My Little League coach was a WWI aviator - Military Trader/Vehicles

My Little League coach was a WWI aviator

The Great Adventure of WWI Flying Ace, J.T. Pierce
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In 1949, Edwin Parsons became the coach of Sarasota, Florida’s Little League Sports Association team. He is at the far right of the top row. The author, who was embarking on his own “Great Adventure,” is in the middle of the front row, kneeling with a bat in hand.

In 1949, Edwin Parsons became the coach of Sarasota, Florida’s Little League Sports Association team. He is at the far right of the top row. The author, who was embarking on his own “Great Adventure,” is in the middle of the front row, kneeling with a bat in hand.

Back in 1949, a gentleman by the name of J.T. Pierce who was the Juvenile Probation Officer in the town of Sarasota, Fla., had heard about the relatively new “Little League Baseball” program that had begun a few years before. Mr. Pierce thought it could be a great youth program for the community that could give lots of the kids activity and direction. So, he started the league. Tryouts were held for several weeks at the local schools and parks. Each of the sponsored 12 teams were allowed to take turns picking 18 players for their team. I was chosen to be on the “Sports Committee” team.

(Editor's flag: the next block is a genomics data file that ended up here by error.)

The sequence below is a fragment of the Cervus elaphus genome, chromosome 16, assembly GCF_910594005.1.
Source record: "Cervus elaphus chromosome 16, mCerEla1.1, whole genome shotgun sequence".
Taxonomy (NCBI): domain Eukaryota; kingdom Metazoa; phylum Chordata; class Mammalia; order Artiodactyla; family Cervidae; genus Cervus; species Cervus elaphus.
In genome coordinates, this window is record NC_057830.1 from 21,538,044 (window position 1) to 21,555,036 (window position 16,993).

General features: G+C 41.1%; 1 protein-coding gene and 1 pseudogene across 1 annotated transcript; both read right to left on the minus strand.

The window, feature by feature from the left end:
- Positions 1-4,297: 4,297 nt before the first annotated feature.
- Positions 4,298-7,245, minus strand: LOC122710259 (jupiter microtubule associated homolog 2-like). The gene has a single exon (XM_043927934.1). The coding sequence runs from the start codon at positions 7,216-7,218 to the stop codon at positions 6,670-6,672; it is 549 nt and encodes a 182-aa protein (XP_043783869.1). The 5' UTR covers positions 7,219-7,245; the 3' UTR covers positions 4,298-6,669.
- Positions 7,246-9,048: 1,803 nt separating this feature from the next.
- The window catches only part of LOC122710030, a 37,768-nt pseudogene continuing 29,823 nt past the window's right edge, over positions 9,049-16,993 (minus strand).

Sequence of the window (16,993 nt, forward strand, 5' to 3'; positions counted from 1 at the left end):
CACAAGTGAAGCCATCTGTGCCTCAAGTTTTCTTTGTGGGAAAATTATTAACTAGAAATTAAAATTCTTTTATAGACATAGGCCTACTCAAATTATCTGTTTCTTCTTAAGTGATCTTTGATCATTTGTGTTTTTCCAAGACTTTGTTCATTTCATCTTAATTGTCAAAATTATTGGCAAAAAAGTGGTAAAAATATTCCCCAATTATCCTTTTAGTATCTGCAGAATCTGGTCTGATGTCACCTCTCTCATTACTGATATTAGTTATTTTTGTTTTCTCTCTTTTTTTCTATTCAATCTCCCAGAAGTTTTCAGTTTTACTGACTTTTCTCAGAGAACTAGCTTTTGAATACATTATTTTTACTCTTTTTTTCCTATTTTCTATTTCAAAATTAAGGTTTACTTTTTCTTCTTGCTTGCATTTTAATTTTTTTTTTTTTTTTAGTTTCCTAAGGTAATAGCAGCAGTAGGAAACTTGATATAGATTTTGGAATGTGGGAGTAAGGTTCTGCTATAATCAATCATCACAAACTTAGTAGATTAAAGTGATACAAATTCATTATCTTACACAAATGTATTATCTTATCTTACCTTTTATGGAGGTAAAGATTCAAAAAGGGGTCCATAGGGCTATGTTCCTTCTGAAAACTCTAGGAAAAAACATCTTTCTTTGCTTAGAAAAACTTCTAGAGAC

On the first day of our official practice, I met our coach and his assistants. Our coach introduced himself and directed the young players to call him “Pappy.”

Edwin “Ted” Parsons became a pilot in the Aéronautique Militaire (French Air Service) in 1916. Beginning in January 1917, he flew with the famed Lafayette Escadrille where he was credited with one aerial victory on September 5, 1917. In 1918, he joined the famous French squadron, SPA 3. He shot down 7 more German aircraft before the end of the war.

Edwin “Ted” Parsons became a pilot in the Aéronautique Militaire (French Air Service) in 1916. Beginning in January 1917, he flew with the famed Lafayette Escadrille where he was credited with one aerial victory on September 5, 1917. In 1918, he joined the famous French squadron, SPA 3. He shot down 7 more German aircraft before the end of the war.